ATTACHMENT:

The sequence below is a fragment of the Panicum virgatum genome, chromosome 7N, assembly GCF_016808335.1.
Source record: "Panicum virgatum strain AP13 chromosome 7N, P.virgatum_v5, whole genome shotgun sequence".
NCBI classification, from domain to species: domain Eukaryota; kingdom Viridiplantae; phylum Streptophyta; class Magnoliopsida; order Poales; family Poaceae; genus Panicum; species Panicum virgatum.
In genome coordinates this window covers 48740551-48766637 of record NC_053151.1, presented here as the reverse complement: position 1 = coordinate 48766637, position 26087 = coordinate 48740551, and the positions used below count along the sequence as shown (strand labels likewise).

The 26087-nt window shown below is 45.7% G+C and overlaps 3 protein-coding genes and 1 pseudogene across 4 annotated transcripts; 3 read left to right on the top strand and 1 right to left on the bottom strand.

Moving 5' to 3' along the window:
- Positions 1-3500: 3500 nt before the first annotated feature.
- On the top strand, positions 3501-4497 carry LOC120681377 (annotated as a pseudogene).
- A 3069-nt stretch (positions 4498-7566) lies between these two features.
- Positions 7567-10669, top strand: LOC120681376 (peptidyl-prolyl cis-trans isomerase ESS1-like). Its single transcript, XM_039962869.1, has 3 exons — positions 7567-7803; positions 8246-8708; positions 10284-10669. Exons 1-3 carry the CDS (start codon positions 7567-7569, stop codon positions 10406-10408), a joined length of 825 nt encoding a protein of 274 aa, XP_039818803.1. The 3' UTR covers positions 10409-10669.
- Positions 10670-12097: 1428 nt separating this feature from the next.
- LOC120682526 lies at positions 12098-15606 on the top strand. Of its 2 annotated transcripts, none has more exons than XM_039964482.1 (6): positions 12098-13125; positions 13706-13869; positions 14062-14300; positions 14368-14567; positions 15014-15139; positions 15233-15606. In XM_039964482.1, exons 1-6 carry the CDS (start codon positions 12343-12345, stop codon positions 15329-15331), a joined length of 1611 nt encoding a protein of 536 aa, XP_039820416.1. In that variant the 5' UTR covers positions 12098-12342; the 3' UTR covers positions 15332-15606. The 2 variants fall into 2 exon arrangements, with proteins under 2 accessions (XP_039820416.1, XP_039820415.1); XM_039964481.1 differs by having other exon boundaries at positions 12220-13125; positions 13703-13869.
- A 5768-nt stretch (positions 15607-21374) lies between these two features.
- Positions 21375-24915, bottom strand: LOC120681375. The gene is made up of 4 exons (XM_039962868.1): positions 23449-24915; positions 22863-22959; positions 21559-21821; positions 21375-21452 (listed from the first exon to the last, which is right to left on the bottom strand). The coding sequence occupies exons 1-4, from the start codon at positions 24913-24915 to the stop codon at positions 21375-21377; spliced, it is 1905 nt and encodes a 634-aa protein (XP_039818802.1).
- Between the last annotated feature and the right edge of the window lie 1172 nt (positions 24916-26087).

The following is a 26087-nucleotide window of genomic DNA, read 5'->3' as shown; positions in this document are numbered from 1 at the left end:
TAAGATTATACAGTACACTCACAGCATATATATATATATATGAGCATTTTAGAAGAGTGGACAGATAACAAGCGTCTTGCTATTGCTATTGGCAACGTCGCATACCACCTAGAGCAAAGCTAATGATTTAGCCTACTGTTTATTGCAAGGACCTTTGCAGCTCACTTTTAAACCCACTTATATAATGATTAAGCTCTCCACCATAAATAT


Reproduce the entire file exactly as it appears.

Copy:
The sequence below is a fragment of the Panicum virgatum genome, chromosome 7N, assembly GCF_016808335.1.
Source record: "Panicum virgatum strain AP13 chromosome 7N, P.virgatum_v5, whole genome shotgun sequence".
NCBI classification, from domain to species: domain Eukaryota; kingdom Viridiplantae; phylum Streptophyta; class Magnoliopsida; order Poales; family Poaceae; genus Panicum; species Panicum virgatum.
In genome coordinates this window covers 48740551-48766637 of record NC_053151.1, presented here as the reverse complement: position 1 = coordinate 48766637, position 26087 = coordinate 48740551, and the positions used below count along the sequence as shown (strand labels likewise).

The 26087-nt window shown below is 45.7% G+C and overlaps 3 protein-coding genes and 1 pseudogene across 4 annotated transcripts; 3 read left to right on the top strand and 1 right to left on the bottom strand.

Moving 5' to 3' along the window:
- Positions 1-3500: 3500 nt before the first annotated feature.
- On the top strand, positions 3501-4497 carry LOC120681377 (annotated as a pseudogene).
- A 3069-nt stretch (positions 4498-7566) lies between these two features.
- Positions 7567-10669, top strand: LOC120681376 (peptidyl-prolyl cis-trans isomerase ESS1-like). Its single transcript, XM_039962869.1, has 3 exons — positions 7567-7803; positions 8246-8708; positions 10284-10669. Exons 1-3 carry the CDS (start codon positions 7567-7569, stop codon positions 10406-10408), a joined length of 825 nt encoding a protein of 274 aa, XP_039818803.1. The 3' UTR covers positions 10409-10669.
- Positions 10670-12097: 1428 nt separating this feature from the next.
- LOC120682526 lies at positions 12098-15606 on the top strand. Of its 2 annotated transcripts, none has more exons than XM_039964482.1 (6): positions 12098-13125; positions 13706-13869; positions 14062-14300; positions 14368-14567; positions 15014-15139; positions 15233-15606. In XM_039964482.1, exons 1-6 carry the CDS (start codon positions 12343-12345, stop codon positions 15329-15331), a joined length of 1611 nt encoding a protein of 536 aa, XP_039820416.1. In that variant the 5' UTR covers positions 12098-12342; the 3' UTR covers positions 15332-15606. The 2 variants fall into 2 exon arrangements, with proteins under 2 accessions (XP_039820416.1, XP_039820415.1); XM_039964481.1 differs by having other exon boundaries at positions 12220-13125; positions 13703-13869.
- A 5768-nt stretch (positions 15607-21374) lies between these two features.
- Positions 21375-24915, bottom strand: LOC120681375. The gene is made up of 4 exons (XM_039962868.1): positions 23449-24915; positions 22863-22959; positions 21559-21821; positions 21375-21452 (listed from the first exon to the last, which is right to left on the bottom strand). The coding sequence occupies exons 1-4, from the start codon at positions 24913-24915 to the stop codon at positions 21375-21377; spliced, it is 1905 nt and encodes a 634-aa protein (XP_039818802.1).
- Between the last annotated feature and the right edge of the window lie 1172 nt (positions 24916-26087).

The following is a 26087-nucleotide window of genomic DNA, read 5'->3' as shown; positions in this document are numbered from 1 at the left end:
TAAGATTATACAGTACACTCACAGCATATATATATATATATGAGCATTTTAGAAGAGTGGACAGATAACAAGCGTCTTGCTATTGCTATTGGCAACGTCGCATACCACCTAGAGCAAAGCTAATGATTTAGCCTACTGTTTATTGCAAGGACCTTTGCAGCTCACTTTTAAACCCACTTATATAATGATTAAGCTCTCCACCATAAATAT